Jason Koberstein and his father, Dan, of Holyoke, Colo., rely on spring strip-tilling to help manage the heavy, black ground where they grow irrigated corn.

“This year, we strip-tilled about 1,300 acres,” Jason says. “We went to the Sunflower 7600 strip-till rig because it had more clearance and could go through more residue. With its wavy closing discs and the baskets on the back, the Sunflower system for closing works better for us.

“We like the bigger coulters, so we can cut deeper into the soil, as well as the finger-style trash whippers that move more trash without moving as much dirt,” Jason says. “We also like the mole knife shank, which is easier to replace.”

The Kobersteins started strip-tilling about 7 years ago. They grow corn, winter wheat and some sugarbeets on 4,500 irrigated and dryland acres, about 170 miles northeast of Denver. They also run about 200 cows, grow some alfalfa hay and have three trucks for commercial hauling.

After discing all of their corn ground last spring, they strip-tilled their irrigated-corn ground, strip-tilled their sugarbeets and no-tilled the dryland corn. Strip-tilling corn ground helps the soil warm up faster vs. no-tilled and conventional-tilled ground for corn, Koberstein says.

“Strip-till just creates a better seed bed altogether,” Jason says. “It loosens the soil and then firms it up. It’s not cloddy.”

Jason graduated from high school in 1999, went to junior college in Sterling, Colo., and has been farming full-time with his father for the past 10 years.

The past few springs have been wet, which kept the Kobersteins from doing deep tillage with a chisel plow. And like many farmers last fall, the Kobersteins faced wet conditions in their fields.

“Corn harvest last year was very wet and we tracked up a lot field,” Jason says. “We also had a lot of trash to get through, so we decided to work all of the corn ground with a disc. Disced ground seems to dry out quicker and warm up faster, so we could go planting a little quicker.”

Most of the land the Kobersteins farm consists of pretty heavy, black soils, while they also have lighter, sandy soils. Annual precipitation averages 17.74 inches per year with 12.76 inches from April to September, according to the Western Regional Climate Center.

Yield on irrigated corn — which had a lot of corn stalks — averaged 220 bushels per acre in 2009. Dryland corn yields run about 100-plus bushels per acre, while winter wheat yields average 50 to 60 bushels per acre.

“Getting organic matter into the soil is beneficial,” Jason says. “We put down nitrogen, phosphate and a little sulfur in the row this year with the Sunflower strip till machine. It was set up to make a strip 8 to 9 inches deep, where we put down 50 to 100 pounds of liquid fertilizer per acre.”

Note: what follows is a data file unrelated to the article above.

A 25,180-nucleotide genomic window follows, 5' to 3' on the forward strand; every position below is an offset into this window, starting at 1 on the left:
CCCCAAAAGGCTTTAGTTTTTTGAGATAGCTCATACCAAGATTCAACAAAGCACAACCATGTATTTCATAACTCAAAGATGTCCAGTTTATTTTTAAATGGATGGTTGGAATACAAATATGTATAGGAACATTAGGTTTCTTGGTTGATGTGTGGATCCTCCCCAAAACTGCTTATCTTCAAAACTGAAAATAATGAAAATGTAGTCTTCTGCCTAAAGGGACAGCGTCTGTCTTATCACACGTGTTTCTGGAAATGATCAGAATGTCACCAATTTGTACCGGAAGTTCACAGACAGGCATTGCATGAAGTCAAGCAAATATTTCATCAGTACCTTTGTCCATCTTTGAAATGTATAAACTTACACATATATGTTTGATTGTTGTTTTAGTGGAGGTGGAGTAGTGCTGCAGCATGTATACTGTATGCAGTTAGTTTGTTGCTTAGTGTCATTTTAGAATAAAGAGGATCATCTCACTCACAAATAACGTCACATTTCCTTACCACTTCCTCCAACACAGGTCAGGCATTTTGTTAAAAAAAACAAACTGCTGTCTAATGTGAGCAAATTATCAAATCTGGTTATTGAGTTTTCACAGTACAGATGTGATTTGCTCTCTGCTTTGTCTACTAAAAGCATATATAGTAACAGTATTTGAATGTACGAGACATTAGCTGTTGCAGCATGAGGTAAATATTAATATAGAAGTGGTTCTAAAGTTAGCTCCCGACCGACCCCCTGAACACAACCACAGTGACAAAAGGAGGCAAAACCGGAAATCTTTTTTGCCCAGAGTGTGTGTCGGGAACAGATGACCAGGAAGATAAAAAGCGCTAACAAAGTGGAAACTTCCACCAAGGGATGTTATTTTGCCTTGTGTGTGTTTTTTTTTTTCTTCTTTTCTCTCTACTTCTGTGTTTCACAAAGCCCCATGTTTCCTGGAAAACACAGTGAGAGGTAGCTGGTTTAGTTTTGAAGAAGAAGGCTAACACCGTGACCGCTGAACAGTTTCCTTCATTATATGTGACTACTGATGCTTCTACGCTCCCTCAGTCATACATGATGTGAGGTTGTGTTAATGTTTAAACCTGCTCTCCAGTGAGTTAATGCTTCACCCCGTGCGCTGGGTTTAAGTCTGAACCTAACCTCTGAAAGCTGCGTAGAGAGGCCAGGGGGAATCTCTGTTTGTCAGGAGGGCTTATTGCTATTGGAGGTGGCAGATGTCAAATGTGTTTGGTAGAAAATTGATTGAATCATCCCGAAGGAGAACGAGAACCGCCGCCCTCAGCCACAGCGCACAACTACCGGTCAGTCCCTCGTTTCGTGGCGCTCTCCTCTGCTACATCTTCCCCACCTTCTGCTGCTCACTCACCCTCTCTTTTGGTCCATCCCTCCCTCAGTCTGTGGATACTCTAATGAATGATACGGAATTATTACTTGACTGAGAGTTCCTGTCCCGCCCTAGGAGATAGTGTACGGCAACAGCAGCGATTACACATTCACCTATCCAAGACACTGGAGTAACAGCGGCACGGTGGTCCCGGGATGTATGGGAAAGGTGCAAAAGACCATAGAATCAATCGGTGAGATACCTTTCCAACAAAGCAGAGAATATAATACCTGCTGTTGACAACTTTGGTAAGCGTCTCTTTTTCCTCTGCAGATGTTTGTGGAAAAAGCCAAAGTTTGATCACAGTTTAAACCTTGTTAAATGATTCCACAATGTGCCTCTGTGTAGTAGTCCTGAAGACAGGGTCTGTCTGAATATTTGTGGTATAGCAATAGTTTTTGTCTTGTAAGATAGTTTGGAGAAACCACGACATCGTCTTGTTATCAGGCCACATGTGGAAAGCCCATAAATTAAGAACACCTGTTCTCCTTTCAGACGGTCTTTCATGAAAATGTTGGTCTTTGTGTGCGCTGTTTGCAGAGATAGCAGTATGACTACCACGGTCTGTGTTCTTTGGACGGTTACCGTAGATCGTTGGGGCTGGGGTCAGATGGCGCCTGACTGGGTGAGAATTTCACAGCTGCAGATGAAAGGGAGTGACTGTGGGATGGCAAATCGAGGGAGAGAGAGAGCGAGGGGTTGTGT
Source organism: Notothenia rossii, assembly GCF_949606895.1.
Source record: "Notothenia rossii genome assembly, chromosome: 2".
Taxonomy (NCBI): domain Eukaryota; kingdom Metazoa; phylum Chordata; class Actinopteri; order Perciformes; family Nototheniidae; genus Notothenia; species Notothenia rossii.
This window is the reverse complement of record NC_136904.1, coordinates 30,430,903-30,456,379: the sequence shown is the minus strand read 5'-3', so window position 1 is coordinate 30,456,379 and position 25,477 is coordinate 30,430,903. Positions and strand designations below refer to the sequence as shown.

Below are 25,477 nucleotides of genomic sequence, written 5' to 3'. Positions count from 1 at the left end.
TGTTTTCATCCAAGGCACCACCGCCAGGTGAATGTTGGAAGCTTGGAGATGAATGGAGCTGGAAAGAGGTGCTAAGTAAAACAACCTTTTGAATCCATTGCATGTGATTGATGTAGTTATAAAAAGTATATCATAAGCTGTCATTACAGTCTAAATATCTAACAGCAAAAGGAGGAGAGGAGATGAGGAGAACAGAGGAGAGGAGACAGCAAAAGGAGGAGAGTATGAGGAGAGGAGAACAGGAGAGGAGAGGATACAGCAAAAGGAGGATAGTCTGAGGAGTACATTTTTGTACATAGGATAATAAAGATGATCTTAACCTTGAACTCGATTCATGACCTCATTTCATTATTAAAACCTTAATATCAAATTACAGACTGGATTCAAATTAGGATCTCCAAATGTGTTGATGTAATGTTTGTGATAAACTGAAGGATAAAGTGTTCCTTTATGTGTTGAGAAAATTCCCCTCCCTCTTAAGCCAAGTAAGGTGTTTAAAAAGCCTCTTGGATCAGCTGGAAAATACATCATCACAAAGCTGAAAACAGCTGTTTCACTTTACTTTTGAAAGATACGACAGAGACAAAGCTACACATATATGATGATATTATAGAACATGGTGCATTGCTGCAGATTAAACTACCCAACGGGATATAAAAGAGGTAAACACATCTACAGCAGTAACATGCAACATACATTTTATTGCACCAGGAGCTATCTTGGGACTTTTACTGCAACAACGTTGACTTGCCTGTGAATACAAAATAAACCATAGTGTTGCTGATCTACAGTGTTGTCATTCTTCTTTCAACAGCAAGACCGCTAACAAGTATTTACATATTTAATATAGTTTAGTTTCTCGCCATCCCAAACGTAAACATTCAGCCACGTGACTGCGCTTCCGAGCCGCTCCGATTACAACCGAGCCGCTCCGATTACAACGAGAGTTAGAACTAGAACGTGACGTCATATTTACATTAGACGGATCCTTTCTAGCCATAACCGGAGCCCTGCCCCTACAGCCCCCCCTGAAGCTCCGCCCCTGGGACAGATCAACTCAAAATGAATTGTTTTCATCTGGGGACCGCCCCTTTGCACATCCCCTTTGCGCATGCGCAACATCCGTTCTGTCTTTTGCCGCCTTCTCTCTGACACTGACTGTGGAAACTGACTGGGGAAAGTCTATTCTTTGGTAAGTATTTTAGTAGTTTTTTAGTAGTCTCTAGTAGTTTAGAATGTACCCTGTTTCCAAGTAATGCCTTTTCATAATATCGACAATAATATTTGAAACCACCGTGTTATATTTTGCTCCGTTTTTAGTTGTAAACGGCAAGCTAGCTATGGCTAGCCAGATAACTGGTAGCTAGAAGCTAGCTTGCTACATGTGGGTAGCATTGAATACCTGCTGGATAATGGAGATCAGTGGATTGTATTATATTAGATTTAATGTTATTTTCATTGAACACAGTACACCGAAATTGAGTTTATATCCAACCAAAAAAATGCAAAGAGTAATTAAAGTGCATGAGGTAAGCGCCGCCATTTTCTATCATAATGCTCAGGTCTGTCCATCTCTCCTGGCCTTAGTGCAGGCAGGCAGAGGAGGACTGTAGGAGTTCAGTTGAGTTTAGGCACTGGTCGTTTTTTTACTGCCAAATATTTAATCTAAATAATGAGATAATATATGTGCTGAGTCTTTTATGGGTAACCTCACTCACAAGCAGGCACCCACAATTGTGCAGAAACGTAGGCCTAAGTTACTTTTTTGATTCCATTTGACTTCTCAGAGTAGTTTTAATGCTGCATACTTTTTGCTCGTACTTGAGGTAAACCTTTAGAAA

Putting the nitrogen, phosphate and sulfur down while strip-tilling and applying more phosphate and sulfur when planting corn worked nicely this year, he says.

They also sidedressed irrigated corn in 2009, applying the fertilizer with the irrigation system. Last year, they went back to sidedressing dryland corn.

“In the sandy soils, we no-till the corn-on-corn,” he says. “We go back in with a really thin knife and put anhydrous on,” Jason says. “When we were in the drought, that dried it out too much. Now that we’re getting moisture, we may try strip-tilling dryland corn.”

The Kobersteins faced rainstorms last spring.

“We went and disced when we could,” he says. “Sometimes we disced right before we strip-tilled. Other times, it was about a month before strip-tilling. We disced the fields 3 to 4 inches deep, so we didn’t loosen the soil up too much. We went far enough down to cut the trash.”

Discing the fields allowed the soil to breathe and dry out before strip-tilling. The Kobersteins wanted  to plant all of their irrigated corn by May 10, but it was a little later than that this year.

“It was so cool this spring and it took forever for the corn to come up anyway,” Jason says. “We had a good stand for the most part, with a final stand of 31,000 plants per acre. Because of the cool ground temperatures around here, no one gets a full stand.”

Jason recommends that would-be strip-tillers spend enough time evaluating strip-till rigs before buying one.

“We didn’t look around enough at strip-till machines when we bought the first one,” he says. “Then we went with Sunflower because we  wanted equipment that would work in ground that had been disced. It’s important that strip-tillers find a rig that fits their operation.”